Vegas Review: "Pilot" (Episode 1.01)
What does it take to be a drama these days? Period piece? Gangsters/mafia? Thrilling action? CBS’ Vegas seems to want to take the best aspects of the best dramas on television and become a breakout show in its own right.
So, does it stack up?
Let’s take a look at the plot. There’s a lot going on. Ralph Lamb (Dennis Quaid) is a rancher in 1960s Las Vegas just trying to enjoy life. That’s until the mayor’s daughter is murdered and the town’s sheriff is missing in action. Lamb becomes the reluctant hero, an archetype that’s certainly been around but never fails.
Meanwhile, Vincent Savino (The Shield’s Michael Chiklis) comes into town to take control over the Savoy, a staple on the young strip. He’s a crime boss with a plan, and no one is going to stand in his way.
The acting between these two is up to par with what you’d expect from such big names. So much of the focus is on these two that the rest of the cast, who did just as well, gets overshadowed. Quaid and Chiklis can’t be in every scene in every episode, and luckily they don’t need to be. The rest can certainly hold their own with the stars.
The plot means there’s going to be action. It’s not going to be a character drama a la Mad Men. Instead it will strive to be a Boardwalk Empire type. The only problem is the lack of violent freedom a network drama usually has.
It’s an interesting premise that can definitely go a lot of places. What makes the show intriguing is who is behind it. Nicholas Pileggi—co-writer of Martin Scorsese’s Goodfellas and Casino—knows what it takes to write gangster scripts, and the pilot of this show could most definitely been a good skeleton for a such a film. The real question is if there’s substance with the plot.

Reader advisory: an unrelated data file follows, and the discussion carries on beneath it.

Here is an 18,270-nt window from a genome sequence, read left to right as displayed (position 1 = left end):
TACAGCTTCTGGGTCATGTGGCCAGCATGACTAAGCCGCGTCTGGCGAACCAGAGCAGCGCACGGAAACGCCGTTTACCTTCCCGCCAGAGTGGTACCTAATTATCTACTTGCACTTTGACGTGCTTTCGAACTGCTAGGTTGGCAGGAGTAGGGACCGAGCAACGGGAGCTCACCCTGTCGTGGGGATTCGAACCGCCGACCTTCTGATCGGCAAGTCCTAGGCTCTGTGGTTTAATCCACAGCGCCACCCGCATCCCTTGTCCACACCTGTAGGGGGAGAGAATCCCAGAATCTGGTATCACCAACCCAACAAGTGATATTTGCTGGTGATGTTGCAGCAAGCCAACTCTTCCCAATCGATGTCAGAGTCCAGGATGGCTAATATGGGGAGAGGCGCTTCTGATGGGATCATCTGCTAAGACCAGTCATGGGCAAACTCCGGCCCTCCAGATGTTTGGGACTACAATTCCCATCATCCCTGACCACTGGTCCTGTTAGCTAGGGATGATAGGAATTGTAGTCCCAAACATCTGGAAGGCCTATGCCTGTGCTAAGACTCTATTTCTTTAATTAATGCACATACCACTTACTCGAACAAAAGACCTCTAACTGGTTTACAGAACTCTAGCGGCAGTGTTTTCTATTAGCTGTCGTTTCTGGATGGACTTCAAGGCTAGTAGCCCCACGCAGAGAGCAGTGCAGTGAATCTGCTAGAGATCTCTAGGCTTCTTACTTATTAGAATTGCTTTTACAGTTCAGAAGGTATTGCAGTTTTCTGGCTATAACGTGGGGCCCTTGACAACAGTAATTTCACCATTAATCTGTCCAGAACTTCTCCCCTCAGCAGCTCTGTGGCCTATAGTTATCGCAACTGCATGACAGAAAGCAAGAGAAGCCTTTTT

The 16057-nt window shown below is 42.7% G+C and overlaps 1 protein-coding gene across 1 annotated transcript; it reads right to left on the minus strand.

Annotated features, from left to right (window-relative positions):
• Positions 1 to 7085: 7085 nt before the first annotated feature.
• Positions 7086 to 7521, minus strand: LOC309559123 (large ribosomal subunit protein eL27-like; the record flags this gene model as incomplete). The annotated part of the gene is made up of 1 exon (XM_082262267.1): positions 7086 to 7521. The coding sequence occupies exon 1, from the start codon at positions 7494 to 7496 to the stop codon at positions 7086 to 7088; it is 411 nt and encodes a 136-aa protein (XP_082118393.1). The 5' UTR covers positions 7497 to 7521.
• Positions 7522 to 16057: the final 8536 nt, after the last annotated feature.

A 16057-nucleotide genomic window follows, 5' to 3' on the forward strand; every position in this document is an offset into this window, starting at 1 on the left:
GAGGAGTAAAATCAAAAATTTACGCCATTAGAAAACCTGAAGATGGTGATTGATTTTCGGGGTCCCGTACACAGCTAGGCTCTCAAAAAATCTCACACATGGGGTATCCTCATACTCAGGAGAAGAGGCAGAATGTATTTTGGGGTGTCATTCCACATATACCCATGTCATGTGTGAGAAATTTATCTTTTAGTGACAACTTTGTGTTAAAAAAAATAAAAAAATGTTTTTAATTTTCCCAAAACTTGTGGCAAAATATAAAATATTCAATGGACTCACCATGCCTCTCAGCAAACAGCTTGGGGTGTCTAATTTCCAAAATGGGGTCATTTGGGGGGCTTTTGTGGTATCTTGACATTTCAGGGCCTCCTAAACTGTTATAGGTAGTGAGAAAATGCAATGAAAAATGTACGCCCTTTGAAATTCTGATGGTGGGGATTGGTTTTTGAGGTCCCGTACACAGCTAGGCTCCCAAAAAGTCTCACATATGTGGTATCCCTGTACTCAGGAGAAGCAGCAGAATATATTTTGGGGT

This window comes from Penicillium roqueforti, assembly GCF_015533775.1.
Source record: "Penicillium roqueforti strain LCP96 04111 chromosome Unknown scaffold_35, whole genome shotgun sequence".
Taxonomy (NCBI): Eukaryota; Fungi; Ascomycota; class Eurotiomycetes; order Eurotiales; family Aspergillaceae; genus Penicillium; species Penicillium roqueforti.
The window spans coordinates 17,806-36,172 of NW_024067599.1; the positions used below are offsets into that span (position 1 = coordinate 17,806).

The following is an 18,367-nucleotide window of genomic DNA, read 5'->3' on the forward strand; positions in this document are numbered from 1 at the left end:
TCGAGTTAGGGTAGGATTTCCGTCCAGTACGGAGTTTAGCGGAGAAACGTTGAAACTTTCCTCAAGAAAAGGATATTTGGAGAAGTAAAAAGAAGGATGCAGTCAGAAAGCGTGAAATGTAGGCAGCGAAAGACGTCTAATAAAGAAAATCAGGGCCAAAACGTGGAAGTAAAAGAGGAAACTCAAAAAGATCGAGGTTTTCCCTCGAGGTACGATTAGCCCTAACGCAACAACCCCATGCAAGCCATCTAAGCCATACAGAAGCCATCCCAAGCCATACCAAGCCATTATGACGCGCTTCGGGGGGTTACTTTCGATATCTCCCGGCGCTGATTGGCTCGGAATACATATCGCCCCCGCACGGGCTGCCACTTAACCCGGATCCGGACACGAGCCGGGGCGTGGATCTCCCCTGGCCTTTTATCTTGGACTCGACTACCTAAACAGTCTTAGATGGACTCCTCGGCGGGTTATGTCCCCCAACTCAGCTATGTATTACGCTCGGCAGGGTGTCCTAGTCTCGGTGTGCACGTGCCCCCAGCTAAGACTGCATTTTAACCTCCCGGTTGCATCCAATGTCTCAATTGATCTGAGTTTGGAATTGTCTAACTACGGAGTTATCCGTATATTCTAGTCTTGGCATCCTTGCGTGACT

There’s so much tension that builds at different points in the premiere, but it’s unceremoniously released. Instead of boiling over, it’s suppressed. The writers need to let go of their inhibitions and let loose; that’s what we want to see. We don’t need another murder investigation show disguised as something else. Then, as if the release of such juicy tension wasn’t enough, the show provides a cheesy moment where the Lamb family, recently ranchers turned police, “round up” a motorcycle gang like they’re cattle. Of course the show was going to use the family’s ranching skills at one point or another; I just thought it would be done more subtly.
Vegas doesn’t play like Mad Men or Boardwalk Empire. Instead it plays like a show that wants to be one of those shows. Vegas needs a lot of work if it wants to be more than a watchable crime drama. If it will settle on being the most watched new drama on television (because, let’s be real, it will be since it’s on CBS) then keep it simple.